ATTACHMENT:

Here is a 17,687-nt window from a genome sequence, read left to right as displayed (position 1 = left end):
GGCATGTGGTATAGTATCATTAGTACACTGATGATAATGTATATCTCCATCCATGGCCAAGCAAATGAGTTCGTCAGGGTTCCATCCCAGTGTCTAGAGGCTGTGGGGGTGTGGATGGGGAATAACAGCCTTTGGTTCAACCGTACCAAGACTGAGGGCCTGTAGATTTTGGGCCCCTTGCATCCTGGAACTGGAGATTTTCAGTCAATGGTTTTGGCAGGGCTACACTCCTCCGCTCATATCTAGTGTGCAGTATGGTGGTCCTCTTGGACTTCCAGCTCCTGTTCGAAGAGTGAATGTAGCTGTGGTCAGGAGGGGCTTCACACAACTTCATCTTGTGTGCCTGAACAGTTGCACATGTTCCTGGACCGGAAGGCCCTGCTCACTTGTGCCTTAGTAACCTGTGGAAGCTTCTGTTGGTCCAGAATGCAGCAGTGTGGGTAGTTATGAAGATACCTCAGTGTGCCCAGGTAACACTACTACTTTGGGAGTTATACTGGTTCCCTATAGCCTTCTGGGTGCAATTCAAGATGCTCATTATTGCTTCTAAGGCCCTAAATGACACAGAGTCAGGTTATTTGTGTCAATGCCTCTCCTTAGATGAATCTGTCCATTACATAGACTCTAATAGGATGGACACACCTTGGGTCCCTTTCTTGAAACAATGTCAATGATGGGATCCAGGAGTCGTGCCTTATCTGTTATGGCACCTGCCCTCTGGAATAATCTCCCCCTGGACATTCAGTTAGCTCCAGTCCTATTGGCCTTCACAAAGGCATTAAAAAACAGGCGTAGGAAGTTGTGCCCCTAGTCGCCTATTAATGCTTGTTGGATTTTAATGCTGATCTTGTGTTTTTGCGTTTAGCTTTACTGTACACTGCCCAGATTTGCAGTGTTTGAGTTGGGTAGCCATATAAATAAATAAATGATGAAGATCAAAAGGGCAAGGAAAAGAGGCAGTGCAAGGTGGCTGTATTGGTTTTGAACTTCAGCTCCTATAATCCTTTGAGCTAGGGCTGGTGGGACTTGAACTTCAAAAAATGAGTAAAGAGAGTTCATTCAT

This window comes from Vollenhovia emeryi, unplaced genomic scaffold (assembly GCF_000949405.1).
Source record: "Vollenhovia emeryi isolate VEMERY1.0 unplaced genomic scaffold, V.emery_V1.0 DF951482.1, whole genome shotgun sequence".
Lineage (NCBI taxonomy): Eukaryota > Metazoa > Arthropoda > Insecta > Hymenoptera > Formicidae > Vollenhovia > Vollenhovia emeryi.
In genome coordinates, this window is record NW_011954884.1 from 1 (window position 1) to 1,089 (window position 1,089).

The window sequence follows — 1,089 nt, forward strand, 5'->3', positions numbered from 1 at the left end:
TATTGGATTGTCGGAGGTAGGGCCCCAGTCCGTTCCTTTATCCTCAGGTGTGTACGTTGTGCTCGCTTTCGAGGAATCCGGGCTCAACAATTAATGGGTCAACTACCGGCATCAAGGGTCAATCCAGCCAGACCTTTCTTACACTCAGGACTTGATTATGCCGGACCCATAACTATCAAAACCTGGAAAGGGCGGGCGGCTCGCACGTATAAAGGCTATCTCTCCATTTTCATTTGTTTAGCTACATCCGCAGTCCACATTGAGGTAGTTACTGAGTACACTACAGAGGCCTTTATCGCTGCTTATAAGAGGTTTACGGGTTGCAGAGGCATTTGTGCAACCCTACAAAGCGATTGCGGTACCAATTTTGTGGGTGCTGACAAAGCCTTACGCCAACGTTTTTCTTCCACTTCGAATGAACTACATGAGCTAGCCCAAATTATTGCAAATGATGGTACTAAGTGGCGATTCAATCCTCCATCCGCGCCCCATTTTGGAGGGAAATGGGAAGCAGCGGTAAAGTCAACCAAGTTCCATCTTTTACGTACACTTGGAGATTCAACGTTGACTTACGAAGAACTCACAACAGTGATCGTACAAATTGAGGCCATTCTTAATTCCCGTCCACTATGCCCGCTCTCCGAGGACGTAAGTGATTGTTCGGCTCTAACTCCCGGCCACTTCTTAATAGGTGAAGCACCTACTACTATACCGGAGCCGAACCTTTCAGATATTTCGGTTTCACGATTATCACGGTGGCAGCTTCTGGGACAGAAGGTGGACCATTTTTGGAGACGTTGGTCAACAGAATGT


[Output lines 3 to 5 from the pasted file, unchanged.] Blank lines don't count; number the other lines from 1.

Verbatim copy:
This window comes from Vollenhovia emeryi, unplaced genomic scaffold (assembly GCF_000949405.1).
Source record: "Vollenhovia emeryi isolate VEMERY1.0 unplaced genomic scaffold, V.emery_V1.0 DF951482.1, whole genome shotgun sequence".
Lineage (NCBI taxonomy): Eukaryota > Metazoa > Arthropoda > Insecta > Hymenoptera > Formicidae > Vollenhovia > Vollenhovia emeryi.